I've 2 questions regarding the way the $_
bash special parameter works. According to the bash man page:
(An underscore.) At shell startup, set to the absolute pathname used to invoke the shell or shell script being executed as passed in the environment or argument list. Subsequently, expands to the last argument to the previous command, after expansion. Also set to the full pathname used to invoke each command executed and placed in the environment exported to that command.
1. We have the following session:
$ cat my_script
echo "\$_ = $_, \$0 = $0"
$ bash my_script
$_ = /bin/bash, $0 = my_script
$_ = ./my_script, $0 = ./my_script
$_ = /home/moraxu/my_script, $0 = /home/moraxu/my_script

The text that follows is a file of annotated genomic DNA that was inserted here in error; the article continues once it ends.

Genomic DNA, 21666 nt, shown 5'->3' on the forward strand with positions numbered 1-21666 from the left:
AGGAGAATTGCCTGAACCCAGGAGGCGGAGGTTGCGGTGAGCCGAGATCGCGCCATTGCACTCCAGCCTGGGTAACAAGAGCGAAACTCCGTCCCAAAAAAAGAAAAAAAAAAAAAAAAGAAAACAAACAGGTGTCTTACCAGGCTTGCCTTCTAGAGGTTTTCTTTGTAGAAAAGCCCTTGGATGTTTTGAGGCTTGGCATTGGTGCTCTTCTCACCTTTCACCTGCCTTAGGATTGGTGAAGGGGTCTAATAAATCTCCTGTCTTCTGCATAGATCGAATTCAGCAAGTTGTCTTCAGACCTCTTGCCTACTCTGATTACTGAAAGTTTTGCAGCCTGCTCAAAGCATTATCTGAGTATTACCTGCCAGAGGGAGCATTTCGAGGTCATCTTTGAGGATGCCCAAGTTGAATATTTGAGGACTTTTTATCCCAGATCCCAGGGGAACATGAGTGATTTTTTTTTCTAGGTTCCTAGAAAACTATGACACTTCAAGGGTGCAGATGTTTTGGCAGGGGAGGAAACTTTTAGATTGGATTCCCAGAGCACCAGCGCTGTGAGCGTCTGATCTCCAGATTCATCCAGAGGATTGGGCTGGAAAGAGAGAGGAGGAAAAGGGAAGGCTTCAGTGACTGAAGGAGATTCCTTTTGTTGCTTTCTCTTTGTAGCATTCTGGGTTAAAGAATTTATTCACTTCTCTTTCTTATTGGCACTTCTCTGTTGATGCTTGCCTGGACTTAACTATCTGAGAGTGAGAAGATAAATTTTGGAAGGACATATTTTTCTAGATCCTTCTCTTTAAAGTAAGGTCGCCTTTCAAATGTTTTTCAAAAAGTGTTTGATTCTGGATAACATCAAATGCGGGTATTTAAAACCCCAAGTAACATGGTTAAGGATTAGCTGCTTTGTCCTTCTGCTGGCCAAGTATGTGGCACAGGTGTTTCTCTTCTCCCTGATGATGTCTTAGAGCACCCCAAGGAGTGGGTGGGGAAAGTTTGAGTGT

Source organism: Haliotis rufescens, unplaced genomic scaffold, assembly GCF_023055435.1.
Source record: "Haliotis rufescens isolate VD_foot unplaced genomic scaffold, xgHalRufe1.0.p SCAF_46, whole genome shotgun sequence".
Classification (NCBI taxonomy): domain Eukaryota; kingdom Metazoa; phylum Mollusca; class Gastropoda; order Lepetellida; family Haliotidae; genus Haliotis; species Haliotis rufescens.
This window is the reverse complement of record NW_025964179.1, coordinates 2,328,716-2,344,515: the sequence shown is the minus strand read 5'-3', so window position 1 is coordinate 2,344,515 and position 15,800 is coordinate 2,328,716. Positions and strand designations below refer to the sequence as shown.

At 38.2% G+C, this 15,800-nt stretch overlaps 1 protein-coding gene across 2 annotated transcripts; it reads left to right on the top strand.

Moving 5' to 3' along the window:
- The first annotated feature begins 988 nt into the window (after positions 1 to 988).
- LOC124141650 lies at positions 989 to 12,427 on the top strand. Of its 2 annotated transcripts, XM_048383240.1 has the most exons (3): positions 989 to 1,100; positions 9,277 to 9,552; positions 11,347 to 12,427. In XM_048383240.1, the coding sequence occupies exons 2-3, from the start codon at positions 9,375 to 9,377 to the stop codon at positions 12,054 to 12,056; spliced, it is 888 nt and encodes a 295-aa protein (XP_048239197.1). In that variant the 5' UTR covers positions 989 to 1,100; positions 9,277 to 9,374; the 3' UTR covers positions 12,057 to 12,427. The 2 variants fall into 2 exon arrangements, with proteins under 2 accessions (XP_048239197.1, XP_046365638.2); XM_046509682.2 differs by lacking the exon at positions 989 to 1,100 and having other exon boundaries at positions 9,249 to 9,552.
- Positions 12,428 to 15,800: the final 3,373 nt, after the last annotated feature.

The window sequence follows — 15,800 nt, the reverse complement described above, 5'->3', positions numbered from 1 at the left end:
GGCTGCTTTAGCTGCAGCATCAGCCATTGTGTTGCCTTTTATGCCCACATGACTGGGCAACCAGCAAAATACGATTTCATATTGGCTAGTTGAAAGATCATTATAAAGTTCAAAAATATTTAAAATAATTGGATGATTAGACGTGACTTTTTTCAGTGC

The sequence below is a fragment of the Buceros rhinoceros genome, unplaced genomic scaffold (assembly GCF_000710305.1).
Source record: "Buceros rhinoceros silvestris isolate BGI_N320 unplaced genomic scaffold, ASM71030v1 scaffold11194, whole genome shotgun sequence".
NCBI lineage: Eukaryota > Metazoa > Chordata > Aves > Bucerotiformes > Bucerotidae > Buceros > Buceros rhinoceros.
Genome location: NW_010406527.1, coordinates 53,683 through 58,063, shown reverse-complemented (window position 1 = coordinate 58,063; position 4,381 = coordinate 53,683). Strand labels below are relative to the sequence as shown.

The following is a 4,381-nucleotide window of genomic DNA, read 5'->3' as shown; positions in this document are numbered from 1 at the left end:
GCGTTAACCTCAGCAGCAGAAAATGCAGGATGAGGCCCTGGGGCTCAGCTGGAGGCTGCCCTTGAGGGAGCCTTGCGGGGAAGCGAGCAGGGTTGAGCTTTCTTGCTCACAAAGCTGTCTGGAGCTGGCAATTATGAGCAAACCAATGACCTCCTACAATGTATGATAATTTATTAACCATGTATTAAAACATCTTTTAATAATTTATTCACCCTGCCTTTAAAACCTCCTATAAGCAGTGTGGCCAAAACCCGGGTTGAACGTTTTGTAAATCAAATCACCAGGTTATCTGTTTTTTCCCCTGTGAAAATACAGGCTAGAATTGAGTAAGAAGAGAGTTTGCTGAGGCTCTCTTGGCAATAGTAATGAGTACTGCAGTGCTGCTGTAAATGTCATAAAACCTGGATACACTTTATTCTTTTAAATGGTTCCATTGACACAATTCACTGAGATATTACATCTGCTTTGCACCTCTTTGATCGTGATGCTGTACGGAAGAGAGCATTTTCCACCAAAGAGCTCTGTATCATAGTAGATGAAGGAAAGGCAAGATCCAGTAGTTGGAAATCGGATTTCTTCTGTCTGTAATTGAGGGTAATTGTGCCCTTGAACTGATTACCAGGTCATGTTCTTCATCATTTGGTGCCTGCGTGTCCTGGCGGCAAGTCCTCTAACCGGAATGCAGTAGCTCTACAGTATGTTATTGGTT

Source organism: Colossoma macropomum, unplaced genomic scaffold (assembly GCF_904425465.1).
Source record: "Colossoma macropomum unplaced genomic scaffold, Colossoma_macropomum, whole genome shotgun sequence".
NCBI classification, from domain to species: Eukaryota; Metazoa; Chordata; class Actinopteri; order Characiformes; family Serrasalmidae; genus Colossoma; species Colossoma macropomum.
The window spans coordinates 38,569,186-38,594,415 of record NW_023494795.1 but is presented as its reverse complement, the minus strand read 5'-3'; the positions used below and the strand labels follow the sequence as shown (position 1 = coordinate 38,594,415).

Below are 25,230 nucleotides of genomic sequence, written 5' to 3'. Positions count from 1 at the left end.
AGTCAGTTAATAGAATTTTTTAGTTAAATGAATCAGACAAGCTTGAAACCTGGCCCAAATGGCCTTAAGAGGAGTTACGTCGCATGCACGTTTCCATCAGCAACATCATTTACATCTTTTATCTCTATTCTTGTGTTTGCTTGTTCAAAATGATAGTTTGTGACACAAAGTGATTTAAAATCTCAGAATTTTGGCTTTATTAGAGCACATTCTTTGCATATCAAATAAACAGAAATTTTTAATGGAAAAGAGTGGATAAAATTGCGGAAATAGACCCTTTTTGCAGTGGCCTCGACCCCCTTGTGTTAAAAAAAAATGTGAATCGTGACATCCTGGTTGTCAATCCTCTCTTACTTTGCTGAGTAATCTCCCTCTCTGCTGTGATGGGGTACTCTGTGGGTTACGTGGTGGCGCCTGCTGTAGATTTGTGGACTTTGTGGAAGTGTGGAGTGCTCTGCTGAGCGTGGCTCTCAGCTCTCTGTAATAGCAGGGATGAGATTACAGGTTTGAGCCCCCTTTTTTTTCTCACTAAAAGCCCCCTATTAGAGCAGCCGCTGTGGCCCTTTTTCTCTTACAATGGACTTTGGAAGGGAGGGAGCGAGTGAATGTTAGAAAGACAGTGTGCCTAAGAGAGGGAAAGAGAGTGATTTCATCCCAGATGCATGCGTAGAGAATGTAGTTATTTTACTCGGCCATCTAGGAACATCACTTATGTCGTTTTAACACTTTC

And everything's clear so far, if we run a shell script directly, $_
is simply equivalent to $0
However, if we don't supply a shell script as the argument to bash, my output will be different, depending on whether the shell is a login shell or not:
$ bash #non-login
$ echo $_
$ bash --login
$ echo $_
Why it isn't just /bin/bash
as in the first snippet?
2. Could you give me an example of the situation this quote refers to?
Also set to the full pathname used to invoke each command executed and placed in the environment exported to that command.